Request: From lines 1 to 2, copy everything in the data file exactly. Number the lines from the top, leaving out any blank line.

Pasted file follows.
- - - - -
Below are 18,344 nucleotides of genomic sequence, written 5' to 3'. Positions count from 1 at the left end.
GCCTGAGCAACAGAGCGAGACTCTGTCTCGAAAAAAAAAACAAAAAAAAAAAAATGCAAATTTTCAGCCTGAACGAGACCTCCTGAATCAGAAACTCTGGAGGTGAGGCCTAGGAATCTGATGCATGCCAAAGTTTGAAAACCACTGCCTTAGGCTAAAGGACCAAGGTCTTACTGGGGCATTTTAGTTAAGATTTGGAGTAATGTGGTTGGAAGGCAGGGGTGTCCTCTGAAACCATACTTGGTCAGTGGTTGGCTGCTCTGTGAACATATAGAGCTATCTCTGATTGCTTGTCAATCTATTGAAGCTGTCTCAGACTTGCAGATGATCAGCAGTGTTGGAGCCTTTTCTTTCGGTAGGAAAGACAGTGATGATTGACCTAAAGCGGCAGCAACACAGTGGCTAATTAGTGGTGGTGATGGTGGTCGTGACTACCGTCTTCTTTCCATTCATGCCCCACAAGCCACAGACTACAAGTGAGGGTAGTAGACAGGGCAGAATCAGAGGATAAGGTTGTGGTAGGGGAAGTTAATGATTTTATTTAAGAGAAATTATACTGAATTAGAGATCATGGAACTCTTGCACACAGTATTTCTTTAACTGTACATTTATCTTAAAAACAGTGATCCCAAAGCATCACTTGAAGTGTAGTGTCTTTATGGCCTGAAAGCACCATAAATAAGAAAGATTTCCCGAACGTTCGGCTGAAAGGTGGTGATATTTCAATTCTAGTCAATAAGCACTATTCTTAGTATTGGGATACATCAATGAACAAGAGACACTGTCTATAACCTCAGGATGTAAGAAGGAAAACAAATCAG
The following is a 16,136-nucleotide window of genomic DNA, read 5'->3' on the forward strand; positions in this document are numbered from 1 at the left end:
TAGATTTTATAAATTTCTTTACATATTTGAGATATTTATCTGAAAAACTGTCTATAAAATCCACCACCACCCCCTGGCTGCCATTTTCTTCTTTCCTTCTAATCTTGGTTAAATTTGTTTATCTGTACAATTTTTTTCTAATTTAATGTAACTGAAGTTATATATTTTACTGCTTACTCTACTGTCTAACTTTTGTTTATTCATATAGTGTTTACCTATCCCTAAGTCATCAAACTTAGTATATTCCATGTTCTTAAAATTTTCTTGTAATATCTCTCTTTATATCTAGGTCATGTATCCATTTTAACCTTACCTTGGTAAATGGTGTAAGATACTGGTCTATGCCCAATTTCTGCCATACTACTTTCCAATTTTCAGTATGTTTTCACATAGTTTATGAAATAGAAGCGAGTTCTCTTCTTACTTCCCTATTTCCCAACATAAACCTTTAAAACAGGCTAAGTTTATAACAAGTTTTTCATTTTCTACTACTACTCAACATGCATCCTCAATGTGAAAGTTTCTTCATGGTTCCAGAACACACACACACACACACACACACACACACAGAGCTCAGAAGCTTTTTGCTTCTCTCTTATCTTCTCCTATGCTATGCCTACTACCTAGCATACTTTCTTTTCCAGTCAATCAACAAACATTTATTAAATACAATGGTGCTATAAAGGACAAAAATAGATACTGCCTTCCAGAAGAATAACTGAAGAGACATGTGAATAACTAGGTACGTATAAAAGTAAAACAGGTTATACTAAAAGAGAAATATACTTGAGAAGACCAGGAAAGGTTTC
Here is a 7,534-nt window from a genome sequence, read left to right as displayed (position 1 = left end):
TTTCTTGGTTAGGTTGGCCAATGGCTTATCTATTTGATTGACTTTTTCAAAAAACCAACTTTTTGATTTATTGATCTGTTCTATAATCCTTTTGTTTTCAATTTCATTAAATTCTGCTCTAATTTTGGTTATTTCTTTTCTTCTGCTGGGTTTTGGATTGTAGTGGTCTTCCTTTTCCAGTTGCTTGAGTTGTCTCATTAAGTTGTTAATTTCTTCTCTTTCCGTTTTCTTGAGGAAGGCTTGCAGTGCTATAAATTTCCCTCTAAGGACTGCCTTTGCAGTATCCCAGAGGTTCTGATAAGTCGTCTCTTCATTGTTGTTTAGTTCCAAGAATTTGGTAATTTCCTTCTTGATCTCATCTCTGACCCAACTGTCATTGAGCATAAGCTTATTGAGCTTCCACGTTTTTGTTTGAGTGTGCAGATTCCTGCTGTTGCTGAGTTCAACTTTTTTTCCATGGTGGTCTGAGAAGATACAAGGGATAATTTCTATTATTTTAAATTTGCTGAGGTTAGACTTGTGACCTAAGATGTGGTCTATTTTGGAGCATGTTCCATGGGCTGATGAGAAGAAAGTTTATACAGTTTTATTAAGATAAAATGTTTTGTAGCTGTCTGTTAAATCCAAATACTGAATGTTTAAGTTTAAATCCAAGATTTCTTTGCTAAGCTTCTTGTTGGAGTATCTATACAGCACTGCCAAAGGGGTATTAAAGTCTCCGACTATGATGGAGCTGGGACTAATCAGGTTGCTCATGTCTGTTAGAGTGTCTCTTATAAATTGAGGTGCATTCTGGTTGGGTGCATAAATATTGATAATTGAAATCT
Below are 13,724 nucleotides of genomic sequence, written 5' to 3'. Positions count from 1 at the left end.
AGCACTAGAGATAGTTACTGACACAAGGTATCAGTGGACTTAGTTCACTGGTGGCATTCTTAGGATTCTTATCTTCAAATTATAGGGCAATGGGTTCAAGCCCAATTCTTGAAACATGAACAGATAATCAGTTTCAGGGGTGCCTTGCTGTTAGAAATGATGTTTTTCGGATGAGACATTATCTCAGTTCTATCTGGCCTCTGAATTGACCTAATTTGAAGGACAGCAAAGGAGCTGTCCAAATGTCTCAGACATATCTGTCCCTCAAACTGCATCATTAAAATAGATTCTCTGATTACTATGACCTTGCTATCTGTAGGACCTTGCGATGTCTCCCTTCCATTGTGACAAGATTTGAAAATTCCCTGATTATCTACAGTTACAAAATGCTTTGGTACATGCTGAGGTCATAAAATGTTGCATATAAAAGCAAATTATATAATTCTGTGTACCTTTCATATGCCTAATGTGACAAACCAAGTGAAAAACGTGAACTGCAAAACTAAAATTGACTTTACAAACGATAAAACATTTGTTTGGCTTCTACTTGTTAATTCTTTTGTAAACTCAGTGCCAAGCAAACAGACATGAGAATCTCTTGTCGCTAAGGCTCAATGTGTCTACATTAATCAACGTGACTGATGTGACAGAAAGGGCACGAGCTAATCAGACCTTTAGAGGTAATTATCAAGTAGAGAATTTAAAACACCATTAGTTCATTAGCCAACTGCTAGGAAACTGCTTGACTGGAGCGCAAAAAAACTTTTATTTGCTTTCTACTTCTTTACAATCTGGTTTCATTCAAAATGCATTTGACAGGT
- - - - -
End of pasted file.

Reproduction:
Below are 18,344 nucleotides of genomic sequence, written 5' to 3'. Positions count from 1 at the left end.
GCCTGAGCAACAGAGCGAGACTCTGTCTCGAAAAAAAAAACAAAAAAAAAAAAATGCAAATTTTCAGCCTGAACGAGACCTCCTGAATCAGAAACTCTGGAGGTGAGGCCTAGGAATCTGATGCATGCCAAAGTTTGAAAACCACTGCCTTAGGCTAAAGGACCAAGGTCTTACTGGGGCATTTTAGTTAAGATTTGGAGTAATGTGGTTGGAAGGCAGGGGTGTCCTCTGAAACCATACTTGGTCAGTGGTTGGCTGCTCTGTGAACATATAGAGCTATCTCTGATTGCTTGTCAATCTATTGAAGCTGTCTCAGACTTGCAGATGATCAGCAGTGTTGGAGCCTTTTCTTTCGGTAGGAAAGACAGTGATGATTGACCTAAAGCGGCAGCAACACAGTGGCTAATTAGTGGTGGTGATGGTGGTCGTGACTACCGTCTTCTTTCCATTCATGCCCCACAAGCCACAGACTACAAGTGAGGGTAGTAGACAGGGCAGAATCAGAGGATAAGGTTGTGGTAGGGGAAGTTAATGATTTTATTTAAGAGAAATTATACTGAATTAGAGATCATGGAACTCTTGCACACAGTATTTCTTTAACTGTACATTTATCTTAAAAACAGTGATCCCAAAGCATCACTTGAAGTGTAGTGTCTTTATGGCCTGAAAGCACCATAAATAAGAAAGATTTCCCGAACGTTCGGCTGAAAGGTGGTGATATTTCAATTCTAGTCAATAAGCACTATTCTTAGTATTGGGATACATCAATGAACAAGAGACACTGTCTATAACCTCAGGATGTAAGAAGGAAAACAAATCAG